In 2011, Russia’s Federal Security Service contacted the FBI to warn that Tamerlan had turned toward radicalism. The alert was prompted by a phone conversation the Russians had recorded between Tamerlan and his mother, then living in the republic of Dagestan, in which they discussed jihad.
That’s when the FBI conducted its assessment of Tamerlan, tapping post-9/11 powers to investigate potential threats without opening a formal inquiry. The FBI ran Tamerlan’s name through a federal counterterrorism database of known Islamic-extremist websites, a senior law-enforcement official tells Time. The bureau also checked whether Tamerlan had called telephone numbers associated with known Islamic extremists, the official says. The FBI took 10 different investigative steps, the senior law-enforcement official says, including interviewing Tamerlan, but after finding no sign of terrorism, the bureau closed its case file, concluding he was not a danger.
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In January 2012, Tamerlan took his notorious trip to Dagestan, where his parents live in the capital, Makhachkala. His precise activities there are unclear. His father says Tamerlan visited a conservative mosque popular among the republic’s Islamist fighters. “I would be lying if I told you that everyone who gathers there is an angel,” Magomedtagir Temirchiev, a local attendee of the mosque, tells Time. U.S. officials are now investigating whether Tsarnaev met with local militants, including a Russian-Canadian boxer and convert to Islam named William Plotnikov, who was killed in a firefight with Russian forces on July 14, 2012. Tamerlan flew back to the U.S. two days later.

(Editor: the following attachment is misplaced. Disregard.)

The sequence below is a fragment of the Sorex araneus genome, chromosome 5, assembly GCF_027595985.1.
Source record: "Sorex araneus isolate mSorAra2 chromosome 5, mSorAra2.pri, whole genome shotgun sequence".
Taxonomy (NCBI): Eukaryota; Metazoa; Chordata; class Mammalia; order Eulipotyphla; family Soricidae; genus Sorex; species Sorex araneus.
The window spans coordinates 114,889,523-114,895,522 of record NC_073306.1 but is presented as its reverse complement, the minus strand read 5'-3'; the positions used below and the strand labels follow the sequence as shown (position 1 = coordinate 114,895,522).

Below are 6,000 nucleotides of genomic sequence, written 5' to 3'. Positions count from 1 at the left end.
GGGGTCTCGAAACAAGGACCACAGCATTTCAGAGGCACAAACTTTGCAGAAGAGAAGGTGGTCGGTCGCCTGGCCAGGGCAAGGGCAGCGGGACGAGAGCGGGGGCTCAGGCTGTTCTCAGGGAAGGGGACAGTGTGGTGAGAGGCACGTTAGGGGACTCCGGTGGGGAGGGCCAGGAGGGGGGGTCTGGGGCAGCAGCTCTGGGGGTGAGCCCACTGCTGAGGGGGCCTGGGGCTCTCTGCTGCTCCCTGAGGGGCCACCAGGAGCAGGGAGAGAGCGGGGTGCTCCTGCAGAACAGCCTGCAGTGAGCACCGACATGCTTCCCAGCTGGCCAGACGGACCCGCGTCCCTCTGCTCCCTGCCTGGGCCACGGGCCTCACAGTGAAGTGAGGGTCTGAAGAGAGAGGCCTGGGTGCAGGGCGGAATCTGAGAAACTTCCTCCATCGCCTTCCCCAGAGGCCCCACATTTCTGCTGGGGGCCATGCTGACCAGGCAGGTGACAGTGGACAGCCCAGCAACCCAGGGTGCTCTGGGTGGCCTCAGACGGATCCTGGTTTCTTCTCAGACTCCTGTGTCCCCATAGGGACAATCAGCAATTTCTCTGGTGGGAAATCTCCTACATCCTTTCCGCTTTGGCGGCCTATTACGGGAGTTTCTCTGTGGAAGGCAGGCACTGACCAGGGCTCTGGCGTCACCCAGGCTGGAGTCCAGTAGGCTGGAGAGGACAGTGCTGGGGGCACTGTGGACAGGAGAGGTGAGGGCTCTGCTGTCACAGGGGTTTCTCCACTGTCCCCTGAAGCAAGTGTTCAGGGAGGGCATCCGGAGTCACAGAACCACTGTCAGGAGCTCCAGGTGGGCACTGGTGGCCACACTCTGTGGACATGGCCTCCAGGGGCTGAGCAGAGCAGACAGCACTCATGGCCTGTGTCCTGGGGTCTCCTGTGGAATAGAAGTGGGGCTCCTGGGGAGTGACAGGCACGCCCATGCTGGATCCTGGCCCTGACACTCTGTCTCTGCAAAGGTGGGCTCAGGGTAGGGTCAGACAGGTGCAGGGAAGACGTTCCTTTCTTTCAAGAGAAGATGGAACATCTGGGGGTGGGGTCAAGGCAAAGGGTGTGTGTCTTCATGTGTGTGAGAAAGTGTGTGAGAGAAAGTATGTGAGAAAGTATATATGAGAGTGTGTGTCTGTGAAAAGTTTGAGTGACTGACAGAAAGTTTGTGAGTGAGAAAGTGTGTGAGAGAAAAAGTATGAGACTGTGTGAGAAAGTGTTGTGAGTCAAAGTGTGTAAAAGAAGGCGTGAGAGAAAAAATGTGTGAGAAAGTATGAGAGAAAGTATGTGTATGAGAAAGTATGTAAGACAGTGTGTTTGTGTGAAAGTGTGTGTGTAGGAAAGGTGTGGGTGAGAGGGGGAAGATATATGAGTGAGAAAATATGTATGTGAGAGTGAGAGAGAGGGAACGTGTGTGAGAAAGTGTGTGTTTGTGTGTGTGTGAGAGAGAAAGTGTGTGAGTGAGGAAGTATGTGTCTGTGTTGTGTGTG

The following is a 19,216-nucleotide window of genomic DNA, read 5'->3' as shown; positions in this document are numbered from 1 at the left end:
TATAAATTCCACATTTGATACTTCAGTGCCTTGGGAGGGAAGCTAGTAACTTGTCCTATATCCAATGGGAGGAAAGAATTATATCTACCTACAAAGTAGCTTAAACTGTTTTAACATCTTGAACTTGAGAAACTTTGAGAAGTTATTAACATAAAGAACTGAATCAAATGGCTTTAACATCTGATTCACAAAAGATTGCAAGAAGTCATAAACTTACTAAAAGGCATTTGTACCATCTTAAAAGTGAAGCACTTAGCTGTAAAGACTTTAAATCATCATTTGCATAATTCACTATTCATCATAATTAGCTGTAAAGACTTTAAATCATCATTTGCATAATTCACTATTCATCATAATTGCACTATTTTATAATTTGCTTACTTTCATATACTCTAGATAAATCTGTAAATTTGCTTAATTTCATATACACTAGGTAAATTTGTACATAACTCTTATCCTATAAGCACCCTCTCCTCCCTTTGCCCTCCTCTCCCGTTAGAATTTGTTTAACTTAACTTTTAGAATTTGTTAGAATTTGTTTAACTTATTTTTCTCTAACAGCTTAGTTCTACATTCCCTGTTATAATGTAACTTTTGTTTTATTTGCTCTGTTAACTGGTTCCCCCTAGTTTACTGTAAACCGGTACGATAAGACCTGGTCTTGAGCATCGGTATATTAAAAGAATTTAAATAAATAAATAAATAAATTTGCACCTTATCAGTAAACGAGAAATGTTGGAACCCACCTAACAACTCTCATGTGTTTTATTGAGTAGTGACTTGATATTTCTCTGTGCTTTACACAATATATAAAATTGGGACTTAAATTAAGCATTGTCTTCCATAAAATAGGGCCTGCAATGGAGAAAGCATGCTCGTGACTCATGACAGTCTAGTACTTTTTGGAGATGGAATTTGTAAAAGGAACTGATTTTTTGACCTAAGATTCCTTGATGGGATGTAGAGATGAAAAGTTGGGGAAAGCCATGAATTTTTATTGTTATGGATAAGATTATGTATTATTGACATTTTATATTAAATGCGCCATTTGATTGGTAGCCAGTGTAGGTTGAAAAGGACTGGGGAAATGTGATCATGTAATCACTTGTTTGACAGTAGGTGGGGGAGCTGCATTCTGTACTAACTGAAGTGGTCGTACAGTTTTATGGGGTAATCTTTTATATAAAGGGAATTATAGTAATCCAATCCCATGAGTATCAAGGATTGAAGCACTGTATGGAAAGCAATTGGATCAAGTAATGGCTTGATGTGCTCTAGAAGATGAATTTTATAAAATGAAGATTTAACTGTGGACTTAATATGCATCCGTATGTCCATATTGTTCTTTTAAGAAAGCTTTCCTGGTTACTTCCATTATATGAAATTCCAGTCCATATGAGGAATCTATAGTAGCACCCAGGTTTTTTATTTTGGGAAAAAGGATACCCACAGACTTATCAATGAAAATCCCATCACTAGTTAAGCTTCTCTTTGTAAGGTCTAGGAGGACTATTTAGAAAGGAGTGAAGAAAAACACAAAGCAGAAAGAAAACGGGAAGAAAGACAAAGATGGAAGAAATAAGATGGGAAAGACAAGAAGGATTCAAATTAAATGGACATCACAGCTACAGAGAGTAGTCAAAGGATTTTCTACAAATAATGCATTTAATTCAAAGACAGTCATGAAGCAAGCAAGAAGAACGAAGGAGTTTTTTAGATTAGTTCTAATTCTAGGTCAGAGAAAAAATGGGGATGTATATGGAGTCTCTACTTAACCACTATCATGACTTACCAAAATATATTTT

Tamerlan’s overseas trip set off no alarms at the FBI. When he landed at New York City’s JFK airport, the Department of Homeland Security notified Boston’s Joint Terrorism Task Force. An agent there reviewed the automated alert but took no further action.
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Now back home in Cambridge, Tamerlan was an occasional visitor to the Islamic Society of Boston mosque, an ornately decorated, low-slung building on a residential street. Here, the burgeoning radical could not stomach the mosque’s message of relative moderation. When an imam sermonized at a weekly prayer session in mid-November that it’s appropriate for Muslims to celebrate such secular American holidays as July 4 and Thanksgiving, Tsarnaev stood up and declared that Islam forbids it, an argument he continued with the preacher after his sermon ended. Two months later, on the Friday before Martin Luther King Jr. Day, Tamerlan had his big confrontation with the imam over the approaching holiday. After being warned by mosque leaders to stop interrupting or stop attending, Tamerlan chose the former.
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Picking a fight with your imam is hardly illegal—in fact, it’s protected by the First Amendment. Perhaps even more telling was Tamerlan’s Internet activity. In August 2012 he created a YouTube account, and in subsequent months he posted several videos promoting militant Islam. One of them, listed under the header “Terrorists,” featured militants with automatic weapons. Another, titled “The Emergence of Prophecy: The Black Flags from Khorasan,” celebrated the defeat of infidels by jihadi fighters. Still another featured a radical Islamic cleric who attacks the Harry Potter series as evil and argues that the books promote “the drinking of unicorn blood and magic.” Looking back now, it is tempting to conclude that an alert federal agent might have spotted a dangerous pattern here.
What to make of Tamerlan’s radicalization, however, and whether it should have been monitored and acted upon, became the subject of angry debate in Washington within days of his death. The failure to detect the brothers’ plot seemed to some like a replay of 9/11, when communication failures between U.S. intelligence and law-enforcement services blew a chance to stop the attacks. “There still seem to be serious problems with sharing information, including critical investigative information,” said GOP Senator Susan Collins, a member of the Senate Intelligence Committee.